17

A NON-PARAMETRIC TEST PROCEDURE BASED ON RANGE STATISTICS TO IDENTIFY CAUSES OF NON-NORMALITY IN SPECULATIVE PRICE CHANGE DISTRIBUTIONS.

ABRAHAMSON, ALLEN ARNOLD. January 1982 (has links)
Most models of asset pricing or market equilibrium generally require the assumption of stationary price change generation. That is, the mean and/or variance of the price change is hypothesized to be constant over time. On the other hand, the widely accepted models of speculative price change generation, such as the subordinated stochastic process models, have their basis in mixtures of random variables. These mixtures, or compositisations, define non-stationary, non-Normally distributed forms. Therefore, the models based on mixtures cannot be reconciled to requirements of stationarity. A contaminated process, such as that suggested by Mandelbroit, implies continuously changing mean and/or variance. However, an alternative concept of mixture exists, which is consistent with models requiring stationary moments. This process is referred to as slippage. Slippage defines a state where moments are constant for intervals of time, but do change value. If speculative price changes were found to be characterized by slippage, rather than by contamination, then such a finding would still be consistent with the empirical distributions of price changes. More importantly, slippage would meet the requirement of stationarity imposed on the capital market and options models. This work advanced a methodology that discriminates between contamination-based and slippage-based non-stationarity in speculative price changes. Such a technique is necessary, inasmuch as curve fitting or estimation of moments cannot so discriminate. The technique employs non-parametric range estimators. Any given form of non-Normality induces an identifiable pattern of bias upon these estimators. Once a pattern induced by a time series of price changes is identified; this pattern then infers whether contamination, or, alternatively, slippage, generated the time series. Due to the composition and technique of the procedure developed here, it is referred to as a "Range Spectrum." The results examined here find that stocks do display contamination, as hypothesized by the subordinate stochastic models. A broad based index of price change, however, displays the characteristics of slippage. This quality not only has implications for, but suggests possibilities for further research, in the areas of diversification, securities and options pricing, and market timing.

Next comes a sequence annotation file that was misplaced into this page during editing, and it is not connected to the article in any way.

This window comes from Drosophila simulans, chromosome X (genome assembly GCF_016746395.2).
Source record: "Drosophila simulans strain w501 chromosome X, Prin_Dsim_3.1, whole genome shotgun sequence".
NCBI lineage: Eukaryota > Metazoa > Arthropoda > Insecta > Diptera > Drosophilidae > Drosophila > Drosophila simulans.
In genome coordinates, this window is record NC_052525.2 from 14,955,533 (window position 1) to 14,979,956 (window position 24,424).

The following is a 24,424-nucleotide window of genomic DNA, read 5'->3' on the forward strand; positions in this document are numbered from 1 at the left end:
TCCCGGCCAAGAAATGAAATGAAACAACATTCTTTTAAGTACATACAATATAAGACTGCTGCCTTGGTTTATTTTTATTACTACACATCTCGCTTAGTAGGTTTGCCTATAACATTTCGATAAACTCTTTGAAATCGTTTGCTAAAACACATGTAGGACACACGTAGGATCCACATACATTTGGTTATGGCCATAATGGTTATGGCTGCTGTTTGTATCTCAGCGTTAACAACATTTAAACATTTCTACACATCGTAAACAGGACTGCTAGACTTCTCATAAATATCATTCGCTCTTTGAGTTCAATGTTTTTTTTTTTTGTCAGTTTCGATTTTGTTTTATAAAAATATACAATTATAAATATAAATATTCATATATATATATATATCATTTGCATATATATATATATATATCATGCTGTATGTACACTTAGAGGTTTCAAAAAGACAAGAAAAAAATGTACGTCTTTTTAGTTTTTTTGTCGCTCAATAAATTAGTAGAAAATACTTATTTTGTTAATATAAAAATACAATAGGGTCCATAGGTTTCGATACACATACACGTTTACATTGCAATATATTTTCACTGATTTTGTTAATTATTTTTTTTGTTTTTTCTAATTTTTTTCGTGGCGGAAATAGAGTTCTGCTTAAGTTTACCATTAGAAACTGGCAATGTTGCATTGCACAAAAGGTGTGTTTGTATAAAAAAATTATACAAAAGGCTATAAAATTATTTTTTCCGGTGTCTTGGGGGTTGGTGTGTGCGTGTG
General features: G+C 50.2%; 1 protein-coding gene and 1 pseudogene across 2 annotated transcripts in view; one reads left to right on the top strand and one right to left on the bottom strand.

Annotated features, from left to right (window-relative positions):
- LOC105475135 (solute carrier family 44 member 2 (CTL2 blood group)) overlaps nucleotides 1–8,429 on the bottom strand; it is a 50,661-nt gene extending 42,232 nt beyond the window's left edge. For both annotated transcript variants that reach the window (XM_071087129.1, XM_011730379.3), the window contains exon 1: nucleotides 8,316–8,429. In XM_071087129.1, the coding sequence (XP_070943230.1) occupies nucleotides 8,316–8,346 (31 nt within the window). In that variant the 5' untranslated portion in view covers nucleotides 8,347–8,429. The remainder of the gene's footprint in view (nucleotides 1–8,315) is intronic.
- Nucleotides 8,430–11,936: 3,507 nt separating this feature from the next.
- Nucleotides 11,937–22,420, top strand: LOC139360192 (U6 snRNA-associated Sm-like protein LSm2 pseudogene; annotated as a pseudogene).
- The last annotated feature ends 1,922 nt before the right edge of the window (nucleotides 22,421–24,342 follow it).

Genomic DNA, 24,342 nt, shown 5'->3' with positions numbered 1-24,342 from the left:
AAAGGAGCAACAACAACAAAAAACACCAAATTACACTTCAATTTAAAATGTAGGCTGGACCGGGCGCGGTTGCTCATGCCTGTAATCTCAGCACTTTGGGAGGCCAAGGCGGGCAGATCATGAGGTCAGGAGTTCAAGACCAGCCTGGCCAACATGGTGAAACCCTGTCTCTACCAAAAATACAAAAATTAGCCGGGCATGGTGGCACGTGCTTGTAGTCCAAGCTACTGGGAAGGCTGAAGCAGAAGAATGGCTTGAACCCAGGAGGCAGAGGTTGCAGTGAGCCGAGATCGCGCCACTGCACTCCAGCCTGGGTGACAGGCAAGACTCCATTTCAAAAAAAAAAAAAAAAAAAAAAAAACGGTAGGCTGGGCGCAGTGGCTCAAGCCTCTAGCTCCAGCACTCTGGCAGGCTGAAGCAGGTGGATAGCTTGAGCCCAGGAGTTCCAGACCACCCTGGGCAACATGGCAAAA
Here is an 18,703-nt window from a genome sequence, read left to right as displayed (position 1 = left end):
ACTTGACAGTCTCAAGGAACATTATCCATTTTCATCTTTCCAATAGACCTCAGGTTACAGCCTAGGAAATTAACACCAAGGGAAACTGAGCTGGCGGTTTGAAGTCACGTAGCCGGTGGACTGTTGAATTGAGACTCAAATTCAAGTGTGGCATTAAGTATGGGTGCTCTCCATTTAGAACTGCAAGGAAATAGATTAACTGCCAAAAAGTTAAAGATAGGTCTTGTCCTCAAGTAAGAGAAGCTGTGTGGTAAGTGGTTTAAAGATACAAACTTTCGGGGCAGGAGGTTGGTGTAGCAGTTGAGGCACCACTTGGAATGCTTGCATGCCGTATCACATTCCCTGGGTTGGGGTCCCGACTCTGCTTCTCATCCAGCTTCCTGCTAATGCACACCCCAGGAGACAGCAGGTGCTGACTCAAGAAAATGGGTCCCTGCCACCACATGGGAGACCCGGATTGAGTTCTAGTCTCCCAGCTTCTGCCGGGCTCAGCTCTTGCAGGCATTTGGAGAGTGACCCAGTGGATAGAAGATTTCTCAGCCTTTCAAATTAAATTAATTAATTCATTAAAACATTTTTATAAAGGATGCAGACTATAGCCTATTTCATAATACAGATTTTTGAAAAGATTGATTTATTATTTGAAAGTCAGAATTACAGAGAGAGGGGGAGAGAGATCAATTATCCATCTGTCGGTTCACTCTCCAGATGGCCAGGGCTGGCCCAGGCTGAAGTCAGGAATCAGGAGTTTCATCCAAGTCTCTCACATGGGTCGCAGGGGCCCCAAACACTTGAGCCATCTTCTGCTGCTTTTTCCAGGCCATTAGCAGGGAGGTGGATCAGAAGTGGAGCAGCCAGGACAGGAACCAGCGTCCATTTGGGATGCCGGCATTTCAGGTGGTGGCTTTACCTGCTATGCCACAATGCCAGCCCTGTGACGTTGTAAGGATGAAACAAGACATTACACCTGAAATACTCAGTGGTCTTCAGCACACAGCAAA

18

Two essays on price movement across China's regions

Yu, Linhui. January 2010 (has links)
Thesis (Ph. D.)--University of Hong Kong, 2010. / Includes bibliographical references (p. 67-68). Also available in print.
19

The impact of agricultural price liberalization on human well-being in West Africa implications of intrahousehold preference heterogeneity /

Smith, Lisa C. January 1995 (has links)
Thesis (Ph. D.)--University of Wisconsin-Madison, 1995. / Typescript. eContent provider-neutral record in process. Description based on print version record. Includes bibliographical references (leaves 299-314).
20

Pristeorier en statistisk undersøgelse over forholdet mellem pris og efterspørgsel /

Mackeprang, Edvard Philip, January 1906 (has links)
Thesis (doctoral)--København, 1906. / Includes bibliographical references.